How to help make your child a more adventurous eater

Amita Health shared in the Daily Herald Newspaper that some kids seem to eat just about everything, while others are picky eaters.

Your first concern is to make sure your children are eating a healthy, nutritious diet, of course. But what if you also would like to add a little variety to your family meals? There are several things you can do to encourage your child to be a more adventurous eater.

First, start early, according to Dr. Joni Hamilton, a pediatrician and adolescent medicine specialist with Children & Teens Medical Center in Algonquin and on staff at Amita Health St. Alexius Medical Center Hoffman Estates.

“Start at a young age exposing them to different tastes and textures,” she said.

Popular “kid-friendly” meals, especially those offered by restaurants, are usually boring and rarely nutritious, and there is no need to make special meals for kids unless they have allergies or some other dietary restrictions.

“Kids can eat everything that adults can eat,” Hamilton said.

You also should include young children in meal planning and preparation, so that they feel more empowered in making their own food choices.

“From toddler age, kids can get involved in things like grocery shopping and helping to choose foods at the store. Then, while you are cooking, you can give them little chores in the kitchen like washing vegetables,” Hamilton said.

She suggested that if there are foods they like, try mixing new foods in with the old favorites. For example, if your child likes rice, add some peas or other vegetables. Children will be more likely to eat the vegetables mixed in with a food they already like that they would be to eat the vegetables by themselves. Once they are familiar with the add-ins, you can serve them separately.

Parents should listen to the way they talk about food. “Don’t talk in a negative way about foods,” Hamilton said. If you talk about foods you dislike, kids can pick up on that.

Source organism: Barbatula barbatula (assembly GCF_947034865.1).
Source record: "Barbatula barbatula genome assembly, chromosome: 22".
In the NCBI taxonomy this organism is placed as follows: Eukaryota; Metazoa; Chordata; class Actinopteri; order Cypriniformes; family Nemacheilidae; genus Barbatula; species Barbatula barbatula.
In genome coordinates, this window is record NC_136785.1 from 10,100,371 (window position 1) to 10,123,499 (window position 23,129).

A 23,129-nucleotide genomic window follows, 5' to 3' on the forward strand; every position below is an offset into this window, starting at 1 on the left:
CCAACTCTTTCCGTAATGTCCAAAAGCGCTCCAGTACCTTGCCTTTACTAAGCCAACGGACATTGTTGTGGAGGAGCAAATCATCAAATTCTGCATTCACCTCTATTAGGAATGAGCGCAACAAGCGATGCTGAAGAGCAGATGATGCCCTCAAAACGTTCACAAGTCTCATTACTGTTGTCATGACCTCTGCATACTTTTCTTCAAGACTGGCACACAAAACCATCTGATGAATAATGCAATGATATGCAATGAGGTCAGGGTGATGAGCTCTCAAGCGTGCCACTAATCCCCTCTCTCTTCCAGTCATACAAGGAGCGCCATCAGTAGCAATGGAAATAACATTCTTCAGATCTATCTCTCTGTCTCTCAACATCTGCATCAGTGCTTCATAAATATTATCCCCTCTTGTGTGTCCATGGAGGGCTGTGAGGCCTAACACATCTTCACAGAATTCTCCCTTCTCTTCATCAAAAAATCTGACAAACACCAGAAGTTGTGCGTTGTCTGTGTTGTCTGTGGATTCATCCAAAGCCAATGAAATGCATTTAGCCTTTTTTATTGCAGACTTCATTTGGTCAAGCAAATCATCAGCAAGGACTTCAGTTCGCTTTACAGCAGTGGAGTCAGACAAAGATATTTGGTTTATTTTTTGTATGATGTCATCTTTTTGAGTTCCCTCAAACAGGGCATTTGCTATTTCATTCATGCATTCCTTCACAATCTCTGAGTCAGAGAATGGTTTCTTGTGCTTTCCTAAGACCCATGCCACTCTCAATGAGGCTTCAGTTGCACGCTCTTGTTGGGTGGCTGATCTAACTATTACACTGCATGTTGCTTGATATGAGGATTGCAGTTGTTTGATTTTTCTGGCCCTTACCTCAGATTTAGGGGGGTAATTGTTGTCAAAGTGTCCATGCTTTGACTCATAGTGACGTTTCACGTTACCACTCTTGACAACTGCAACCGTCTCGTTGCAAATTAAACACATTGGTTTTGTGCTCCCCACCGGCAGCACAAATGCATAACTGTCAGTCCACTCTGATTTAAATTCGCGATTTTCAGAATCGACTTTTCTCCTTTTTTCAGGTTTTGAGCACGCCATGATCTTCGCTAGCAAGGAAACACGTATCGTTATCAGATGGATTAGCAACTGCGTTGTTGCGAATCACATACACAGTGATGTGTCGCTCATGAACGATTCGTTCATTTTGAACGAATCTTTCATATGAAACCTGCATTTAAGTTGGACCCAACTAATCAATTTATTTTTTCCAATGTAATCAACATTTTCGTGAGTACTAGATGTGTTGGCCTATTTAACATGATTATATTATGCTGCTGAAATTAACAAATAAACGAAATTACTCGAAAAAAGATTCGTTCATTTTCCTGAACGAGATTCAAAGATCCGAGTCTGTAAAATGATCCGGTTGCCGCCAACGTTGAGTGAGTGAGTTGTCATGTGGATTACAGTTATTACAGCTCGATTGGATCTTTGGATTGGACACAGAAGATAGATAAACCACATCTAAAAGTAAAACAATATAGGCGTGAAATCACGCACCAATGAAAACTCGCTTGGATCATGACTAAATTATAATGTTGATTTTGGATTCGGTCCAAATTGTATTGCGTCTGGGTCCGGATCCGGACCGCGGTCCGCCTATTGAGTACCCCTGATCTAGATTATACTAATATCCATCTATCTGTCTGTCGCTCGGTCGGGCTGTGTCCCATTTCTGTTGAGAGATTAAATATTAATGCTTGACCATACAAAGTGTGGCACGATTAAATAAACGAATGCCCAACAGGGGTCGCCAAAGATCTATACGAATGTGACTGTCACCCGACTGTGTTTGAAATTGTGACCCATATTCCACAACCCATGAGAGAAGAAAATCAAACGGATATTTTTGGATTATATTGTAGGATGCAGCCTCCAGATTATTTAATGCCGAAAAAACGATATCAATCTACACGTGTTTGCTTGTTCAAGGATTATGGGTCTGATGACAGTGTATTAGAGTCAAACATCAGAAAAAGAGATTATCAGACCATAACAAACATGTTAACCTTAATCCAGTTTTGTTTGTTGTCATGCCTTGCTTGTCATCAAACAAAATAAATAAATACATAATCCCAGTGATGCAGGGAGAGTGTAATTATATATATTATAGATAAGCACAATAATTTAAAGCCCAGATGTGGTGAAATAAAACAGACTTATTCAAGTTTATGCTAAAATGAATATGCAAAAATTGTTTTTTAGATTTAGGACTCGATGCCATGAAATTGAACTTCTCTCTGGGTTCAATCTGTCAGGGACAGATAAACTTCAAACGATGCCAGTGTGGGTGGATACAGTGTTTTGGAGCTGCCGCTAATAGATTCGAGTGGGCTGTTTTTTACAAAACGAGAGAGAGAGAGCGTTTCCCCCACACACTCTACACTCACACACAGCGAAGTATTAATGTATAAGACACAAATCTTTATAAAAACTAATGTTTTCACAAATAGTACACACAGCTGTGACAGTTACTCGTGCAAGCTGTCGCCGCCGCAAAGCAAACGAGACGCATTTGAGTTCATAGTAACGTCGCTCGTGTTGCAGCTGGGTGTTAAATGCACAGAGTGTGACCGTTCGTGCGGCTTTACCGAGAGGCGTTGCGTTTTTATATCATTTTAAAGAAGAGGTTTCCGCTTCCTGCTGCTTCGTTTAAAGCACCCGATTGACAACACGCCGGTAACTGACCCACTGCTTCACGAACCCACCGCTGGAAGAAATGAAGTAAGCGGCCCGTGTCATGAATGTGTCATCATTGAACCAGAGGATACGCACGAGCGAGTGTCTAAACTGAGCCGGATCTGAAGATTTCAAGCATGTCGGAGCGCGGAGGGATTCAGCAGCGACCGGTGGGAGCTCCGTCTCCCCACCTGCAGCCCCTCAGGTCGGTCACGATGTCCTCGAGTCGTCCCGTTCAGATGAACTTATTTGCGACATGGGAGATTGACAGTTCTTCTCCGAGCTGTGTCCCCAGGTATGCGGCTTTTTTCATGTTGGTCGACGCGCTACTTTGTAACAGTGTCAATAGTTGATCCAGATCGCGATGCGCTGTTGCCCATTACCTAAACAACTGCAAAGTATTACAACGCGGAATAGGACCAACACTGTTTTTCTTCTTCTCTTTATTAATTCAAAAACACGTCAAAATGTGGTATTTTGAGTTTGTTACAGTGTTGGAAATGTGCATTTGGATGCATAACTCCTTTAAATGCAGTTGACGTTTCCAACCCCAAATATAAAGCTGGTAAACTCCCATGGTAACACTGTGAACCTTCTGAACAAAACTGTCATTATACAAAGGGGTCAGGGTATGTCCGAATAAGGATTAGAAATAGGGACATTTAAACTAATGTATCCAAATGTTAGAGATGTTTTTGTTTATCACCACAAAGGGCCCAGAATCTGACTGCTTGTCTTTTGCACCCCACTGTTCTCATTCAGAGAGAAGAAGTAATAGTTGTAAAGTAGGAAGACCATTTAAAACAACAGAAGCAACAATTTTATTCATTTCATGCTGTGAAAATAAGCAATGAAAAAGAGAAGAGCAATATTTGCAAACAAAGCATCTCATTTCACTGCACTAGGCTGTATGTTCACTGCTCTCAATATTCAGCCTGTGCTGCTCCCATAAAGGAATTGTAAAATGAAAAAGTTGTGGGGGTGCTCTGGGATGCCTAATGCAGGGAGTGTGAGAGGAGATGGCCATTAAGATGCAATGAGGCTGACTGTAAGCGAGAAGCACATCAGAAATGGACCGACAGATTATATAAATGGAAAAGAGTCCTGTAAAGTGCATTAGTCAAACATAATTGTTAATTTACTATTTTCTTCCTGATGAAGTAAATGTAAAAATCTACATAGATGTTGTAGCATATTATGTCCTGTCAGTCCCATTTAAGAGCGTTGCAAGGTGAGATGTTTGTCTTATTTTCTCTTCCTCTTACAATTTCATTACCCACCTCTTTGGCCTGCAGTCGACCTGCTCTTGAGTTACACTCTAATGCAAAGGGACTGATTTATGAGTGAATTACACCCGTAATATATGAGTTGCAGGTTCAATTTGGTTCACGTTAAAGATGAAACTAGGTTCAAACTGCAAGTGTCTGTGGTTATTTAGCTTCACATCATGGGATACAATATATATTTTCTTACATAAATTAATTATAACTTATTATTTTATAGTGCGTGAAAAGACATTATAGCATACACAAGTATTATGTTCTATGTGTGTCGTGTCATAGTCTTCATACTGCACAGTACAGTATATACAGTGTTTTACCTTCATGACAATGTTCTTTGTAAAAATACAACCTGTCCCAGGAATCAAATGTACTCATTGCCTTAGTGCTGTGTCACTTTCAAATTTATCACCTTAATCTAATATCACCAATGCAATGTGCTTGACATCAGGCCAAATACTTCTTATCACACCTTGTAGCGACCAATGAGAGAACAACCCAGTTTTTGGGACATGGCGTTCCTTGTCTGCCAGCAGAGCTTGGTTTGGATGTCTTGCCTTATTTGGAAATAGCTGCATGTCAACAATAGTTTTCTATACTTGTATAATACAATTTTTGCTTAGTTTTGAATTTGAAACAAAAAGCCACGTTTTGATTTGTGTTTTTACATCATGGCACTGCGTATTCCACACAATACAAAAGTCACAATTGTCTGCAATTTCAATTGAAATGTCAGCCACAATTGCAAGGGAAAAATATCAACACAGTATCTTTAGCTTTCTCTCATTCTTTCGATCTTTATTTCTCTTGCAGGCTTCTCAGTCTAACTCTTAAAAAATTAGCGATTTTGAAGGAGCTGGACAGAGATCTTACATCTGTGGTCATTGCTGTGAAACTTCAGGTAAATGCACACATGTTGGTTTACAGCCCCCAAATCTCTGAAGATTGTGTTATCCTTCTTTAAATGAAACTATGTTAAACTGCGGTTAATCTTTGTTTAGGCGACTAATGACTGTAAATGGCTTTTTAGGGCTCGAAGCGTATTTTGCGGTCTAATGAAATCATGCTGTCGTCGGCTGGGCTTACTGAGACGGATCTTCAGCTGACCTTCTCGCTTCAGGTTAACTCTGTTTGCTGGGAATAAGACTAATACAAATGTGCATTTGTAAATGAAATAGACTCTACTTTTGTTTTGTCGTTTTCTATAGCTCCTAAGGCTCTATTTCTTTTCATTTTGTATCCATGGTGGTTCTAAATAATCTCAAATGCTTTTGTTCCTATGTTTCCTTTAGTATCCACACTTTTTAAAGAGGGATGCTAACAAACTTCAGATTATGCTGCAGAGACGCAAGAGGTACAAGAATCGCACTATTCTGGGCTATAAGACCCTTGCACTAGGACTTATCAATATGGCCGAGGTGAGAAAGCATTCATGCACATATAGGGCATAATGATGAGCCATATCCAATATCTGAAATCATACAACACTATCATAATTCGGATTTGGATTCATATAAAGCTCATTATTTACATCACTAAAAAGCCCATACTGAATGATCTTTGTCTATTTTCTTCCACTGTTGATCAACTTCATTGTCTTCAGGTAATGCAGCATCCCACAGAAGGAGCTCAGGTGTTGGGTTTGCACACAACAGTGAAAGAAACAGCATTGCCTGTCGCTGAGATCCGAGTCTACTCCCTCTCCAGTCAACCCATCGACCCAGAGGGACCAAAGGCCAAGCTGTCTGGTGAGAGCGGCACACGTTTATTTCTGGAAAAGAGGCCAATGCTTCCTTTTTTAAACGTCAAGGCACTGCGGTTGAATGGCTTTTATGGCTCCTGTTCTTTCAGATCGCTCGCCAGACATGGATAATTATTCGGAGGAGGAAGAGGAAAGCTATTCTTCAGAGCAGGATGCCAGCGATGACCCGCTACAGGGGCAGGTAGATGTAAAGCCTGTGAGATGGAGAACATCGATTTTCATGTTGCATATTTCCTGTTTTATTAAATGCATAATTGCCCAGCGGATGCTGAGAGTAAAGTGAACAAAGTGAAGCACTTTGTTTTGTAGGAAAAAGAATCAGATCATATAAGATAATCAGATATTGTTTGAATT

Similarly, don’t talk to other people about the foods your child doesn’t like. Don’t say, “Oh he never eats beans.” Instead, be positive and encouraging about all foods, and be open to trying new foods yourself.

Set a good example at mealtime by serving and eating a variety of foods. It also can help to eat together as a family, because children can get caught up in the family interplay at the table and pay less attention to being suspicious of what they are eating.

Make sure they are hungry at meals.

“If you have a picky eater, limit snacks between meals, especially food that is not nutritious,” Hamilton said. “And limit juice and milk, which can fill children up so that they are not hungry for food.”

Explain to your children that trying new foods is an indication that they are growing up. Remind them that when they were babies, they only drank milk. But now that they are older, there are lots of new and delicious foods they can taste.

Finally, be patient. Research shows that children might have to be offered a new food as many as 10 times before they accept it.

“Don’t give up as a parent,” Hamilton said. “Just keep exposing them to new food and encouraging them to try it. Every day is a new day.”

• Children’s health is a continuing series. This week’s article is courtesy of Amita Health, which is comprised of 19 hospitals and more than 230 sites of care, including Amita Health Alexian Brothers Women & Children’s Hospital Hoffman Estates. Amita Health has 900 providers in its medical groups, more than 26,000 associates, and 7,000 physician partners and serves over 4.3 million residents in the greater Chicago area. For more information about Amita Health’s pediatric programs, visit www.amitahealth.org/services/pediatrics.

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